We have spent a lot of time in recent posts talking about establishing clarity of direction, plans and actions.  There is one other point on this subject that is important to discuss…maintaining that clarity and focus, and managing daily priorities accordingly.

Minimize the distractions that the continuously changing environment can cause in your operations and in the achievement of your goals and priorities.

Every day your employees at all levels are bombarded with information that can cause them to lose sight of priorities and direction…every day!  Customers have special needs they are trying to meet; competitors are moving quickly to find and promote new and better ways of serving customers; regulators are adding and changing the rules by which we must operate; shareholders are pushing for improvement in financial performance.  All of these influences make it difficult for employees to remain focused on the company direction and priorities.

A key task that you have as a leader is to manage the impact that these external influences have on your operations…minimize the noise…minimize the distractions…and maintain the focus on the strategies, plans, and priorities in executing those plans.  This goes beyond the communications aspects in the last post.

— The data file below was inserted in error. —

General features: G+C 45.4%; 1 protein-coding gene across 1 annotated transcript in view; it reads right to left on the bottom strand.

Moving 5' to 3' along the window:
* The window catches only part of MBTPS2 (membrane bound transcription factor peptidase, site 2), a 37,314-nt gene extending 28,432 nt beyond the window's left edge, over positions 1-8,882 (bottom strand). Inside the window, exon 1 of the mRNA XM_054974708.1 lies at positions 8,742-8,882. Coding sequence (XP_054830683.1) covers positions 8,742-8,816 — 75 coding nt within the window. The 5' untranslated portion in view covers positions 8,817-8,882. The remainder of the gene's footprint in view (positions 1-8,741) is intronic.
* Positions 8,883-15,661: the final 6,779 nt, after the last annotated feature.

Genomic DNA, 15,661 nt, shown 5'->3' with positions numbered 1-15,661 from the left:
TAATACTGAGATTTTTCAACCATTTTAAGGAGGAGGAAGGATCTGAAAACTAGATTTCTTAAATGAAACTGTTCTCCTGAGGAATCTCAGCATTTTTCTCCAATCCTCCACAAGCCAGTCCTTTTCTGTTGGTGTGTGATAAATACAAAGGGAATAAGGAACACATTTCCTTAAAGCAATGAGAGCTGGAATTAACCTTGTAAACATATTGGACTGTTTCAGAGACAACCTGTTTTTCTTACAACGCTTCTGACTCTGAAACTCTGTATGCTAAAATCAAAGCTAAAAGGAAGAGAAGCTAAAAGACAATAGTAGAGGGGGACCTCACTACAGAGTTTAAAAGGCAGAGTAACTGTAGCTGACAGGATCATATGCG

Think about this…What are your core operational processes, and what structures and processes do you have in place to help you manage the effect of external influences on them.  For example:

  • How do you receive and process customer requested changes to products or services offered?
  • How are regulatory issues, concerns and changes received, interpreted and implemented?
  • How do you identify technological advances taking place in the industry and evaluate their potential application within your operations?

You must manage the points of external influence on your organization.  You must protect your operations from being distracted by too much information.  You must build structures and processes which manage the information coming in, and help employees make sense of it and keep it within the context of the plans and priorities of the business.

Note of caution…Don’t let your efforts to “reduce the noise” get in the way of listening to ideas that may help you improve your operations.  Your constituents are a great source of competitive, market and industry information. They see your business from a different perspective than you every day. Take advantage of that, but manage it.